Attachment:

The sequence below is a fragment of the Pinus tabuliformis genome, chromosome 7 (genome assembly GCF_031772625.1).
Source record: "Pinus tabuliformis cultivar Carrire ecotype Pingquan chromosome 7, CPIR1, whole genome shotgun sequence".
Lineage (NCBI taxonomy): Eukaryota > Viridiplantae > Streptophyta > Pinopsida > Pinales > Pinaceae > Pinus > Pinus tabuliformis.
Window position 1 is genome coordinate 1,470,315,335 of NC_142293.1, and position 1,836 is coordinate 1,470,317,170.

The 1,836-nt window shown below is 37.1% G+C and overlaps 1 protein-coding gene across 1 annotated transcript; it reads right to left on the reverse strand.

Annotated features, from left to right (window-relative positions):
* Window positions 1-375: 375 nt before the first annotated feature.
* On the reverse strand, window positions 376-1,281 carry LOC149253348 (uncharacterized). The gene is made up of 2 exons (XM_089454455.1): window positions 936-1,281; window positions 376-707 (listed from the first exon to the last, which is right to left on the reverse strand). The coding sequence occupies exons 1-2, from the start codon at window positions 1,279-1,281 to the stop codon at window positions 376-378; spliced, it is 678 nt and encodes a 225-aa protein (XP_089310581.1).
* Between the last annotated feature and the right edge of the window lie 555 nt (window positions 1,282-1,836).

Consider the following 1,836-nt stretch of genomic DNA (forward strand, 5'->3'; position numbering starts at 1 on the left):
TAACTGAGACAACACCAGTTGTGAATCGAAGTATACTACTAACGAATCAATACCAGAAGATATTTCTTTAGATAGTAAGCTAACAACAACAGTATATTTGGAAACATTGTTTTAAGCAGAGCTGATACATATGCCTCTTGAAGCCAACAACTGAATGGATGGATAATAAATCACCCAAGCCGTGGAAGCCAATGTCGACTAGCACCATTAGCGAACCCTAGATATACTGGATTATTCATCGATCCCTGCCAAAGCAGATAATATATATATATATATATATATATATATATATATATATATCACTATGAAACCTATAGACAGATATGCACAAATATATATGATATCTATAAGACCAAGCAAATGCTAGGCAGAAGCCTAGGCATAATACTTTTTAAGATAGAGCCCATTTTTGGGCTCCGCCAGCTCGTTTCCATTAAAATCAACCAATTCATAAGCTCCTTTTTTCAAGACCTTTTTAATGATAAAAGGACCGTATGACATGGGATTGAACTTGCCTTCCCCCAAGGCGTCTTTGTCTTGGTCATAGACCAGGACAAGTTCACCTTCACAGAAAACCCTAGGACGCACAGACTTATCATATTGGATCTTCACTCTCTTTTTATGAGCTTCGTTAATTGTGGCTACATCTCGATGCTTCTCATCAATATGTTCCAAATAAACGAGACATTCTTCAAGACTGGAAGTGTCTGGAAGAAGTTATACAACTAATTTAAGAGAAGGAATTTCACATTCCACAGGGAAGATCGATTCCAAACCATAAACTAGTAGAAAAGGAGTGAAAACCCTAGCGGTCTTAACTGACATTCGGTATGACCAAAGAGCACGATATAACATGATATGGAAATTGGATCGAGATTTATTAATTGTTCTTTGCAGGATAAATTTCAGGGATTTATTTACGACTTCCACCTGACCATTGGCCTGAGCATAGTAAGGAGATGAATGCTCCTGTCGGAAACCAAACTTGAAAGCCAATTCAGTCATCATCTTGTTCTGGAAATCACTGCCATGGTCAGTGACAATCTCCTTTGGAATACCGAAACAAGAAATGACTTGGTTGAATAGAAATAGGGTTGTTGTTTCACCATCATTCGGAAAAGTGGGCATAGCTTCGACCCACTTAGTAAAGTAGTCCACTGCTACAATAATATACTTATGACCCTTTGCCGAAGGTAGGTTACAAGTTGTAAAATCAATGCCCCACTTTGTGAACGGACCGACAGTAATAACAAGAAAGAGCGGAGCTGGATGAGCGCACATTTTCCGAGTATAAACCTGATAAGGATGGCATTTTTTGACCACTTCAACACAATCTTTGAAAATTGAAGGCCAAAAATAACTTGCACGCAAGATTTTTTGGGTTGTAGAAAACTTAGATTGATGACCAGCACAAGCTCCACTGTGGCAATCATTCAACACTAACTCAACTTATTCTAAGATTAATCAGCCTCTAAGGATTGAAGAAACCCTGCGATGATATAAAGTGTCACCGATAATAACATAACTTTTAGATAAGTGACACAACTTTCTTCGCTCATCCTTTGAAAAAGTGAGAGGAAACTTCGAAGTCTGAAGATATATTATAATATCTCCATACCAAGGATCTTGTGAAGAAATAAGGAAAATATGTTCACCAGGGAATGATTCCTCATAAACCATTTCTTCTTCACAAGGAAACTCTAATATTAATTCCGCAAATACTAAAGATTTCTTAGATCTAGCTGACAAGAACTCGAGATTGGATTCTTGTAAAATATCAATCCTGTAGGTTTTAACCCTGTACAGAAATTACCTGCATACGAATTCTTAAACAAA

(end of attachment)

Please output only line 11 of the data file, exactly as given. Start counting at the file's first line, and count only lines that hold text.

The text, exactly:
TAACTGAGACAACACCAGTTGTGAATCGAAGTATACTACTAACGAATCAATACCAGAAGATATTTCTTTAGATAGTAAGCTAACAACAACAGTATATTTGGAAACATTGTTTTAAGCAGAGCTGATACATATGCCTCTTGAAGCCAACAACTGAATGGATGGATAATAAATCACCCAAGCCGTGGAAGCCAATGTCGACTAGCACCATTAGCGAACCCTAGATATACTGGATTATTCATCGATCCCTGCCAAAGCAGATAATATATATATATATATATATATATATATATATATATATATCACTATGAAACCTATAGACAGATATGCACAAATATATATGATATCTATAAGACCAAGCAAATGCTAGGCAGAAGCCTAGGCATAATACTTTTTAAGATAGAGCCCATTTTTGGGCTCCGCCAGCTCGTTTCCATTAAAATCAACCAATTCATAAGCTCCTTTTTTCAAGACCTTTTTAATGATAAAAGGACCGTATGACATGGGATTGAACTTGCCTTCCCCCAAGGCGTCTTTGTCTTGGTCATAGACCAGGACAAGTTCACCTTCACAGAAAACCCTAGGACGCACAGACTTATCATATTGGATCTTCACTCTCTTTTTATGAGCTTCGTTAATTGTGGCTACATCTCGATGCTTCTCATCAATATGTTCCAAATAAACGAGACATTCTTCAAGACTGGAAGTGTCTGGAAGAAGTTATACAACTAATTTAAGAGAAGGAATTTCACATTCCACAGGGAAGATCGATTCCAAACCATAAACTAGTAGAAAAGGAGTGAAAACCCTAGCGGTCTTAACTGACATTCGGTATGACCAAAGAGCACGATATAACATGATATGGAAATTGGATCGAGATTTATTAATTGTTCTTTGCAGGATAAATTTCAGGGATTTATTTACGACTTCCACCTGACCATTGGCCTGAGCATAGTAAGGAGATGAATGCTCCTGTCGGAAACCAAACTTGAAAGCCAATTCAGTCATCATCTTGTTCTGGAAATCACTGCCATGGTCAGTGACAATCTCCTTTGGAATACCGAAACAAGAAATGACTTGGTTGAATAGAAATAGGGTTGTTGTTTCACCATCATTCGGAAAAGTGGGCATAGCTTCGACCCACTTAGTAAAGTAGTCCACTGCTACAATAATATACTTATGACCCTTTGCCGAAGGTAGGTTACAAGTTGTAAAATCAATGCCCCACTTTGTGAACGGACCGACAGTAATAACAAGAAAGAGCGGAGCTGGATGAGCGCACATTTTCCGAGTATAAACCTGATAAGGATGGCATTTTTTGACCACTTCAACACAATCTTTGAAAATTGAAGGCCAAAAATAACTTGCACGCAAGATTTTTTGGGTTGTAGAAAACTTAGATTGATGACCAGCACAAGCTCCACTGTGGCAATCATTCAACACTAACTCAACTTATTCTAAGATTAATCAGCCTCTAAGGATTGAAGAAACCCTGCGATGATATAAAGTGTCACCGATAATAACATAACTTTTAGATAAGTGACACAACTTTCTTCGCTCATCCTTTGAAAAAGTGAGAGGAAACTTCGAAGTCTGAAGATATATTATAATATCTCCATACCAAGGATCTTGTGAAGAAATAAGGAAAATATGTTCACCAGGGAATGATTCCTCATAAACCATTTCTTCTTCACAAGGAAACTCTAATATTAATTCCGCAAATACTAAAGATTTCTTAGATCTAGCTGACAAGAACTCGAGATTGGATTCTTGTAAAATATCAATCCTGTAGGTTTTAACCCTGTACAGAAATTACCTGCATACGAATTCTTAAACAAA